Fur prices, trapping rising in Ontario after years of decline

Prices for wild fur are on the rise again, and some say that's promoting new interest in Canada's oldest profession: trapping.

More young people taking interest in trapping, Ontario Fur Managers Federation says

Prices for beaver fur and other furs are on the rise, and it's helping attract new people to learn about trapping.

Prices for wild fur are on the rise again, and some say that's promoting new interest in Canada's oldest profession: trapping.

Furs are coming back into fashion in Europe and North America, but the main impetus behind the price increases comes from Russian and Chinese buyers.

Trapper Clarke Gaylord of the Frontenac Addington Trappers Council said the Golden Age of trapping was about 30 years ago.

"The '80s were excellent," he said. "That's when it fell to its ass. After that they were nothing. You'd get beaver averaging $12, $15, which is not worth the effort."

'We will get the people back'

But now, the prices for beaver, marten, fisher, fox and otter fur are higher than they've been in decades. A large beaver pelt is now worth about $60 to $70, Gaylord said.

As a result, Gaylord said the newest trapper in his district is a 13-year-old girl. Her sister is also interested.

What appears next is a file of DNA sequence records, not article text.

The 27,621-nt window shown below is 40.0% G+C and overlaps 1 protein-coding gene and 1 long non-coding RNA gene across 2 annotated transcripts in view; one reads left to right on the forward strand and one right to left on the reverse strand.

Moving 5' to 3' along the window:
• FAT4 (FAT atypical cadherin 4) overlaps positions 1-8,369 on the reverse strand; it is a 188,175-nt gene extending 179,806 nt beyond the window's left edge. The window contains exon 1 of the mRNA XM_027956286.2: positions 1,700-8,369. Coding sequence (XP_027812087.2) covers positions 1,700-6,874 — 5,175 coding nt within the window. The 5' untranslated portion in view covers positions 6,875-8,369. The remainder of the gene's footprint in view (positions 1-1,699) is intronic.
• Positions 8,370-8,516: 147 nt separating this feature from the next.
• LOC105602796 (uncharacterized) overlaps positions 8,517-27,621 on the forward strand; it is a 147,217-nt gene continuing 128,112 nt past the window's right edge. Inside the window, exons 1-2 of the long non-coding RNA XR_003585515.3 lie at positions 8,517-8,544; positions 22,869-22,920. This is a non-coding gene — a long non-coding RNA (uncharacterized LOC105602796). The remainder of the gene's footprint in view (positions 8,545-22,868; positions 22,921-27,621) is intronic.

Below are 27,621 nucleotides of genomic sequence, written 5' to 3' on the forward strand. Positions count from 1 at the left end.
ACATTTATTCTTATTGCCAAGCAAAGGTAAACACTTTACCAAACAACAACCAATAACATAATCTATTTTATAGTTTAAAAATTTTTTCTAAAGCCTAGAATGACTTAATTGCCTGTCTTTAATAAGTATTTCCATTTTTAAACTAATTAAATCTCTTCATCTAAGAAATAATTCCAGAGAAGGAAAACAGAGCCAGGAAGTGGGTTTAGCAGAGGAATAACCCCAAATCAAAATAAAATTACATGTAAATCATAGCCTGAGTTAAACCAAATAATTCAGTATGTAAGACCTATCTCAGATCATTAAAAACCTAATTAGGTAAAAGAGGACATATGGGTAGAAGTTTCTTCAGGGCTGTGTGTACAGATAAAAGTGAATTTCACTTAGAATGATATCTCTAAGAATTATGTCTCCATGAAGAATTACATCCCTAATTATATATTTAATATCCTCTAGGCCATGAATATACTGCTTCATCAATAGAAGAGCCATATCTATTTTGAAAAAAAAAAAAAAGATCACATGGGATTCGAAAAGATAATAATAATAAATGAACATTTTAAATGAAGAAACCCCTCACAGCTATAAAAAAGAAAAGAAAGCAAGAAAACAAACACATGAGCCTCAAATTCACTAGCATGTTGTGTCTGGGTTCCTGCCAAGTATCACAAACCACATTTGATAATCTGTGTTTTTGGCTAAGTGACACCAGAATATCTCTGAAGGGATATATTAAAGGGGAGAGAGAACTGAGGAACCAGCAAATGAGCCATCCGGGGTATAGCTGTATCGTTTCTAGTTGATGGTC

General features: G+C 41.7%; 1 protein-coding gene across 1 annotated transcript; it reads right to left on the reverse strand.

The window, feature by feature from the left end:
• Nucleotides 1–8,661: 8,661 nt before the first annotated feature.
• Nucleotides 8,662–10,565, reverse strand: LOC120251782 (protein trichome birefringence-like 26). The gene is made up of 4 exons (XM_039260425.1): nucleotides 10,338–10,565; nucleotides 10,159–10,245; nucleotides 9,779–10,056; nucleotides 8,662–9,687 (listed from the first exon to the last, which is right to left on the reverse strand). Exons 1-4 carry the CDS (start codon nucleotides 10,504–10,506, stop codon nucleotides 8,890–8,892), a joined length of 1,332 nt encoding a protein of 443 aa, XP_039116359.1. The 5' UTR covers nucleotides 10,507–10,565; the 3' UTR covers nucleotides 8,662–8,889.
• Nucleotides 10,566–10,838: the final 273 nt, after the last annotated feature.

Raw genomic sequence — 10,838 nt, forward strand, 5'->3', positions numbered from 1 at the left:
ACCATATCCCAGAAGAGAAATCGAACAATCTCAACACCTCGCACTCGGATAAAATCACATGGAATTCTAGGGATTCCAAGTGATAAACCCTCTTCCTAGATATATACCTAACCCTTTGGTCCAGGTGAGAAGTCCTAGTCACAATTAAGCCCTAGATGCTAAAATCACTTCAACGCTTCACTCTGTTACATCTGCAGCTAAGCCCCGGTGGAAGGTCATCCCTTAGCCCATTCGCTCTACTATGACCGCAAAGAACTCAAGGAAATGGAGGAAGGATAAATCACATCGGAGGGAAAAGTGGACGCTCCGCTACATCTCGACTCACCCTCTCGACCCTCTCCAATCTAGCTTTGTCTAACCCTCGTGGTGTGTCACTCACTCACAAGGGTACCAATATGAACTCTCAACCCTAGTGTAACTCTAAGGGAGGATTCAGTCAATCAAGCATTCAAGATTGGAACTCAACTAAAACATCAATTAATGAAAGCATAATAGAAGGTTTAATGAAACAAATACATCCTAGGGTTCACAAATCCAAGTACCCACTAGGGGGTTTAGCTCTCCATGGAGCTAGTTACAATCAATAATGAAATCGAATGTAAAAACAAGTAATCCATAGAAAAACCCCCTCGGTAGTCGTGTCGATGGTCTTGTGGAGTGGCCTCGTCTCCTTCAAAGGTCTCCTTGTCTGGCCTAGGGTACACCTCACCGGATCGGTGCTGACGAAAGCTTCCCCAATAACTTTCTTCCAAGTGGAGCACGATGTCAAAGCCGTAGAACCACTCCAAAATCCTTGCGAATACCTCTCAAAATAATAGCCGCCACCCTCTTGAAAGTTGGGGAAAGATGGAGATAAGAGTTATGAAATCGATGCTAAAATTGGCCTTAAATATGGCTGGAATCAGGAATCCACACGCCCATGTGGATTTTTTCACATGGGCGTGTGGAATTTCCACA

"One is going to be trapping for sure.… Her father is a trapper, and she just wanted to do it.... They love it outside and they want to be in the outdoors," he said.

Trapping is still not a way to make a full living, Gaylord said, but the increase in fur prices makes the hobby more attractive to people.

"As the prices go up, we will get the people back," he said. "It's just the way it is. If people can't make money at stuff, they just won't do it, they're not interested. But it is getting better."

Robin Horwath of the Ontario Fur Managers Federation said he's seen the average age of trappers go up over the years. 

But he said last year, he saw the biggest enrolment in trapping courses in 16 years and many of the applicants are young.

"We're getting a lot of applications of people between 12 and 15 that have taken the course in the last couple of years, and now they're able to get their licence, too," he said. "So we certainly see an increase in the number of young people getting involved."

Howarth credits changes to the law this year that allow people to start trapping, with a mentor, as young as 12.


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